Grief in Green
For young and old, thinking about the enormity and severity of the climate crisis can have profound psychological effects.
These feelings of despair, hopelessness and apathy are being reclassified as their own category of emotional experience called ecological grieving, or eco-grief.
Though the term “eco-grief” is linked to an emerging field that acknowledges the existential seriousness of climate change, the idea of mourning for natural spaces is not new.
“I think it is related to something that we've talked about for a long time, particularly in the context of genocide,” said Anthony Greene, assistant professor of clinical psychology at the University of Florida's Counseling and Wellness Center.
Anthony Greene, professor of clinical psychology, in his office at the University of Florida.
The origins of eco-grief are seen in environmental tragedies throughout history and across countries, such as the trauma felt by First Nations for the loss of the lands of their ancestors.
In today’s eco-grief, Greene said the pattern is the same regardless of your age. The key element of grieving the world is understanding what will be lost, either by seeing it firsthand or by becoming educated.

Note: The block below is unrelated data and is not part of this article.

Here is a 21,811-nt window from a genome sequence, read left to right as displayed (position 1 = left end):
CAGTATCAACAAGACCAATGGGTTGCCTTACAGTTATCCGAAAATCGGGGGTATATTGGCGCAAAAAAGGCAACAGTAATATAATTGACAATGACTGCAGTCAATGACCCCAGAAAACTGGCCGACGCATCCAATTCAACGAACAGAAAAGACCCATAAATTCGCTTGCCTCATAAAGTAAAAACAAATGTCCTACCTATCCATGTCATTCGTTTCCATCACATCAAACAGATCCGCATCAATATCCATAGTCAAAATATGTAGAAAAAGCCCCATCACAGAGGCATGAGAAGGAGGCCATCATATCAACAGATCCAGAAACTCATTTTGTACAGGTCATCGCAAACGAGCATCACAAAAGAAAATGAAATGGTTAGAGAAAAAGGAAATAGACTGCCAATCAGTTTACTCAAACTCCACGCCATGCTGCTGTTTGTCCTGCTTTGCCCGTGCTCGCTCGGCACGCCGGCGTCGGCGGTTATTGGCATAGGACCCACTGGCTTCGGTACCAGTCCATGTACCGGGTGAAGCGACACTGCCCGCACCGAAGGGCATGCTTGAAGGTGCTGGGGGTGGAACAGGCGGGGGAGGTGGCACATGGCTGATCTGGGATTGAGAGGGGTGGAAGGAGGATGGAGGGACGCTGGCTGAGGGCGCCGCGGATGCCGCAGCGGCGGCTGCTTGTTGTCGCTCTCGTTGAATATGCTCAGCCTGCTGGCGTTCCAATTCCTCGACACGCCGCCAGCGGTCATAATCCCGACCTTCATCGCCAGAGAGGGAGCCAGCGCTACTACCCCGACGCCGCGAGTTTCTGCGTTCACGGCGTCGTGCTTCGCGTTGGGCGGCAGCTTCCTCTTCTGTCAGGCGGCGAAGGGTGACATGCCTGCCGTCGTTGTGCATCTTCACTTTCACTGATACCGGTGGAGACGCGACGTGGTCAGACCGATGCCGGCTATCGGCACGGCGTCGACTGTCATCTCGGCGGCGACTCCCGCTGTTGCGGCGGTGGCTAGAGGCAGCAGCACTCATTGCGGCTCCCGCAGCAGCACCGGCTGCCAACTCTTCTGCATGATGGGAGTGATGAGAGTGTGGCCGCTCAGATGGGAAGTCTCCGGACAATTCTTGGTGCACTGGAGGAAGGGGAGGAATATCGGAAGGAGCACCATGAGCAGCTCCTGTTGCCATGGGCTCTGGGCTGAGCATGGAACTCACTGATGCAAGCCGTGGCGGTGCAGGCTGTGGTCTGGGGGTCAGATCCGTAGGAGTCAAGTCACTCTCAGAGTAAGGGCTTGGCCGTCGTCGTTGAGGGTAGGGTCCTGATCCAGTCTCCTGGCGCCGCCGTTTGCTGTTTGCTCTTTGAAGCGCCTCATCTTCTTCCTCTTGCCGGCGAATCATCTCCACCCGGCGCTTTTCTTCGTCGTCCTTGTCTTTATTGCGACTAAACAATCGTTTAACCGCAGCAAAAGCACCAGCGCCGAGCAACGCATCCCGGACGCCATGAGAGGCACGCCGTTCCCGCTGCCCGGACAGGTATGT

“It's a very similar phenomenon across the generations,” Greene said. “Those who are exposed to the information, those are the ones who are impacted by it emotionally.”
Greene has witnessed eco-grief manifest in clients who are directly involved or aware of environmental issues, particularly students enrolled in environmental and journalism studies.
However, he says eco-grief is far from widespread. For those who are not faced with manifestations of the climate crisis on a regular basis, the easier path forward is to deny there is an issue rather than learning to cope with the reality of it.
The process of grieving for the environment can be remarkably similar to grieving for a loved one, marked by five emotional stages: denial, anger, bargaining, depression and acceptance.
“You have to process the grief to get there,” Greene said, “and if most of the population is at this point of denial, then they can't even acknowledge the grief to process it to get to where they can react.”